Open Datasets
CSV and JSON in Python Pandas
Laboratory Notes
How to open an AWS Educate account
How to Use Jupyter Notebook in 2020: A Beginner’s Tutorial
Create and run your first Python project using pyCharm
Free Educational Licenses
Introduction to GitHub
European Open Data Portal
Kaggle eCommerce behavior dataset
October 12 Basic data types
October 14 Basic algorithms concepts Book chapter on function growth from the book "Introduction to Algorithms" by Cormern, Leiserson, Rivest, and Stein.
Lecture notes on Big O notation from an old MIT course.
October 16 Introduction to Visualization Laboratory 2: Data Visualization
Pandas Documentation on Visualization
Pandas Documentation on Grouping
Python Plotting With Matplotlib (Guide)
Grouping Data with Pandas (Guide)
Cookbook Chapter 4
Cookbook Lesson 1
seaborn: statistical data visualization
October 23 AWS Elastic Cloud Compute Linux Command Line

Laboratory 3: AWS EC2 & Linux Command Line
Tutorial: Getting started with Amazon EC2 Linux instances
How to connect to your S3 buckets from your EC2 instances
AWS Command Line Interface (CLI)
Introduction to Bash Shell Scripting
The Shell Scripting Tutorial
Learn Regular Expressions Online
Test Regular Expressions Online
GNU sed, a stream editor
Introduction to GNU sed

 

Homeworks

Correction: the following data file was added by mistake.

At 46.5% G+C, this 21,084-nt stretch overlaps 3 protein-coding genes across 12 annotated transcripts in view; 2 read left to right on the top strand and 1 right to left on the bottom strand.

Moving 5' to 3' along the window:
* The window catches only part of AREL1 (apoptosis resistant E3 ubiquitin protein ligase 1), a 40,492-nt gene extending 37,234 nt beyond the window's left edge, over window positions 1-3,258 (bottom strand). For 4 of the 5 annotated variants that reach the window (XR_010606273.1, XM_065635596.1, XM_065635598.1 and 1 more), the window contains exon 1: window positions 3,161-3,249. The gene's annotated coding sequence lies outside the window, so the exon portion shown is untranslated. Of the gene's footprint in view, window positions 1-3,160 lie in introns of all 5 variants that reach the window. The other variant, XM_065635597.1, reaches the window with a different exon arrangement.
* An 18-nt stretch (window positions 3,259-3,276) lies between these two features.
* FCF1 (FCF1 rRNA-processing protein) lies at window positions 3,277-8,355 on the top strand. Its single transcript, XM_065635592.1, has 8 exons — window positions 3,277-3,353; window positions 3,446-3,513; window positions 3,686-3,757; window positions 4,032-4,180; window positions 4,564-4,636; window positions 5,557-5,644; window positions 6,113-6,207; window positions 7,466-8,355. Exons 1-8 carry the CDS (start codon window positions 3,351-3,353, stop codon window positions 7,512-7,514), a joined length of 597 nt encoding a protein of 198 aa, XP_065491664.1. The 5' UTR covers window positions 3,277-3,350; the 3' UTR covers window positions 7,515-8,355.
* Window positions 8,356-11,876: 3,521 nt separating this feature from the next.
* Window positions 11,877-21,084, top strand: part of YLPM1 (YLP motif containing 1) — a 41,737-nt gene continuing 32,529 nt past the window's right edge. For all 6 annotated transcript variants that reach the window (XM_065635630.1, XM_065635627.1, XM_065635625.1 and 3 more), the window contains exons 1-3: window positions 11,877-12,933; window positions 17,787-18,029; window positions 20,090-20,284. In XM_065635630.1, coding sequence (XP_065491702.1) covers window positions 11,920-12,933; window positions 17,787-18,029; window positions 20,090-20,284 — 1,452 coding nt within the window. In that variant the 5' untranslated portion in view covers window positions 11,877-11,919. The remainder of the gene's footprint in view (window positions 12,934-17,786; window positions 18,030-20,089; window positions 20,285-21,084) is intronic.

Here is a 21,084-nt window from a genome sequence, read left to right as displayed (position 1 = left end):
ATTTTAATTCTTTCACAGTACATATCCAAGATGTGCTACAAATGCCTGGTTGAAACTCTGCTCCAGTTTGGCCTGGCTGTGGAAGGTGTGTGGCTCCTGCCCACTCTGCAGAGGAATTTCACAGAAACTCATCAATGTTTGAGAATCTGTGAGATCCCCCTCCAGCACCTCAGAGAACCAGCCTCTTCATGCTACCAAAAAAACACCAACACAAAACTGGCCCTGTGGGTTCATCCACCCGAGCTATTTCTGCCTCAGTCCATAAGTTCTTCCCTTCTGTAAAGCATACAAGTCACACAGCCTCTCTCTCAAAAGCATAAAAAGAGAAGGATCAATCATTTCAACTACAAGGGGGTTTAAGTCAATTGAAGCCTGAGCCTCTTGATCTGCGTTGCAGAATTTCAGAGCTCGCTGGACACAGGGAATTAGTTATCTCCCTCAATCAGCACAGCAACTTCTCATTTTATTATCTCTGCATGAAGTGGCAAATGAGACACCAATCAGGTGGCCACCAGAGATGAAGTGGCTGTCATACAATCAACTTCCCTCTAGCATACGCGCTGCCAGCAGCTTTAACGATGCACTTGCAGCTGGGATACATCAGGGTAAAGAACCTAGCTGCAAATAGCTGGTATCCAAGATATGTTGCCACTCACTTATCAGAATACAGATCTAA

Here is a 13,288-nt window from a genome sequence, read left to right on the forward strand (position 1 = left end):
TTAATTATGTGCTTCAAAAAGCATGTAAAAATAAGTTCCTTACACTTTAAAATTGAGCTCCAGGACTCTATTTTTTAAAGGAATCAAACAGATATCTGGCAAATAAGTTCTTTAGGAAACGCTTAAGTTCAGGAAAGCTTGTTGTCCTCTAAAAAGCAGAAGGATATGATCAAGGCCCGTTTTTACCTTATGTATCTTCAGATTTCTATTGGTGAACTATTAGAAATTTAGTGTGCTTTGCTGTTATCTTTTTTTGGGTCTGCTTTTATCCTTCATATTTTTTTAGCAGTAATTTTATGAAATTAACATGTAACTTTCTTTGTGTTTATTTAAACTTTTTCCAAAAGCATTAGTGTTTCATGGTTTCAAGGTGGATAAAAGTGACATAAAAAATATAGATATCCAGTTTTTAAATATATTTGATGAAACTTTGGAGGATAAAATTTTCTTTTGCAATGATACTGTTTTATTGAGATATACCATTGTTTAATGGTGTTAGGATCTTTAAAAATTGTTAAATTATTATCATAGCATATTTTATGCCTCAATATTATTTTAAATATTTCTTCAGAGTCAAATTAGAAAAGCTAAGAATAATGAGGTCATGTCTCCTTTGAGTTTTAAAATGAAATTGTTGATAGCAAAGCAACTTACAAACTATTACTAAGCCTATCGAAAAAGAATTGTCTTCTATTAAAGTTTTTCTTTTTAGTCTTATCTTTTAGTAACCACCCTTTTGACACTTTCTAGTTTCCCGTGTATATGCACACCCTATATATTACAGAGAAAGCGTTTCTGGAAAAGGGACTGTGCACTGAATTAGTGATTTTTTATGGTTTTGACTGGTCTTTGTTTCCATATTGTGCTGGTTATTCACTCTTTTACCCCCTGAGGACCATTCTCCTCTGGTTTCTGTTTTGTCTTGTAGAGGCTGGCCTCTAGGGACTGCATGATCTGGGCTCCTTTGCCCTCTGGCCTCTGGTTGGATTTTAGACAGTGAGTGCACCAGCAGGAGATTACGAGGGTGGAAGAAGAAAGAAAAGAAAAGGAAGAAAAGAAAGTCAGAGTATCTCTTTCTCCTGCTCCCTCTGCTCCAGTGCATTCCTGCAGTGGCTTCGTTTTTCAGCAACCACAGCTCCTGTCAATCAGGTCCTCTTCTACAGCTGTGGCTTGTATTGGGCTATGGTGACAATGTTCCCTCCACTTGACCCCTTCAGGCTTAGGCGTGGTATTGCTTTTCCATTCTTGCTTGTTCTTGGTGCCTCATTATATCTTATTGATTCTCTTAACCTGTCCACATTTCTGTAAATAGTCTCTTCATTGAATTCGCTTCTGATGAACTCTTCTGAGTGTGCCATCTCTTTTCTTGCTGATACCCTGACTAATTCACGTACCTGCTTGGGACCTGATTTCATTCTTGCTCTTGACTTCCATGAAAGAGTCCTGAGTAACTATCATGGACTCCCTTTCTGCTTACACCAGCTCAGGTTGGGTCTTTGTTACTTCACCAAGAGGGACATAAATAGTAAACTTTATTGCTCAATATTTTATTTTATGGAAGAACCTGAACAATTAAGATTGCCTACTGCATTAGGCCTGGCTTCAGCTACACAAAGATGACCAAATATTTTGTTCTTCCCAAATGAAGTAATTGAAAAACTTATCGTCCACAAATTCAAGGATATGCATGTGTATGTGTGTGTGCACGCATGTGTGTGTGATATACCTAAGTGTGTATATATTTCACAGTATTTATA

Collaboration policy (read carefully!): You can discuss with other students of the course about the projects. However, you must understand well your solutions and the final writeup must be yours and written in isolation. In addition, even though you may discuss about how you could implement an algorithm, what type of libraries to use, and so on, the final code must be yours. You may also consult the internet for information, as long as it does not reveal the solution. If a question asks you to design and implement an algorithm for a problem, it's fine if you find information about how to resolve a problem with character encoding, for example, but it is not fine if you search for the code or the algorithm for the problem you are being asked. For the projects, you can talk with other students of the course about questions on the programming language, libraries, some API issue, and so on, but both the solutions and the programming must be yours. If we find out that you have violated the policy and you have copied in any way you will automatically fail. If you have any doubts about whether something is allowed or not, ask the instructor.